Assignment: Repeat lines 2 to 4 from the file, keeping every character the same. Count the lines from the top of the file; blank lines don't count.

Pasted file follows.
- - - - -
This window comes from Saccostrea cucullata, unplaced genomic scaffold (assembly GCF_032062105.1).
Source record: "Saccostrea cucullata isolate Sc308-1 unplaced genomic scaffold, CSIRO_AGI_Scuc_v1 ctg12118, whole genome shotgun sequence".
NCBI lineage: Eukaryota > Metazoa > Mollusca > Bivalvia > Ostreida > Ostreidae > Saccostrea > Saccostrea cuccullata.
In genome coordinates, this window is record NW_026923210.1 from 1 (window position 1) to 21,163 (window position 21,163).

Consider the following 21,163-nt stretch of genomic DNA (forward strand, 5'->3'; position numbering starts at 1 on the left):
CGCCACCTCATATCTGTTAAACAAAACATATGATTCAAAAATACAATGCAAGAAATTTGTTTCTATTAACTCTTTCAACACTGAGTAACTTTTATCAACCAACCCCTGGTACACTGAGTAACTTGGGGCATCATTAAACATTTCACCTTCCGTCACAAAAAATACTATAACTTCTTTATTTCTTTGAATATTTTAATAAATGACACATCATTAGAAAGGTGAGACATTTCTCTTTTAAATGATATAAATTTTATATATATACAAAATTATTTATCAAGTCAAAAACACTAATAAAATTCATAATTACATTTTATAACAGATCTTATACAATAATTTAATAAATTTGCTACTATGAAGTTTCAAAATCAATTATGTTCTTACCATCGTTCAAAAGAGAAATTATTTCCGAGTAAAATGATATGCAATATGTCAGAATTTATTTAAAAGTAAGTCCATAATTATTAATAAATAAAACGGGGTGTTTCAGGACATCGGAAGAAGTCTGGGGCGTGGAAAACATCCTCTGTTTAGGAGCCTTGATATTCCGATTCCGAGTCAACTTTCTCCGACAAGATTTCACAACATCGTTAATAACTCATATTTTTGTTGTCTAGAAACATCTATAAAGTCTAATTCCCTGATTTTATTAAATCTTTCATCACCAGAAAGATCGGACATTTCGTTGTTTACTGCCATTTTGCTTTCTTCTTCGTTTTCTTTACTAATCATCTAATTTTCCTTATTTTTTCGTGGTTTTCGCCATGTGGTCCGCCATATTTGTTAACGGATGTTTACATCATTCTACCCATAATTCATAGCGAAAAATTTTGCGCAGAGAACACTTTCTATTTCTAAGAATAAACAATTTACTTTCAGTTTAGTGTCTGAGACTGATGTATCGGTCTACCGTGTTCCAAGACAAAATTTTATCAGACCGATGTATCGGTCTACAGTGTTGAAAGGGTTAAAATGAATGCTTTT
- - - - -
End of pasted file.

Source record: "Saccostrea cucullata isolate Sc308-1 unplaced genomic scaffold, CSIRO_AGI_Scuc_v1 ctg12118, whole genome shotgun sequence".
NCBI lineage: Eukaryota > Metazoa > Mollusca > Bivalvia > Ostreida > Ostreidae > Saccostrea > Saccostrea cuccullata.
In genome coordinates, this window is record NW_026923210.1 from 1 (window position 1) to 21,163 (window position 21,163).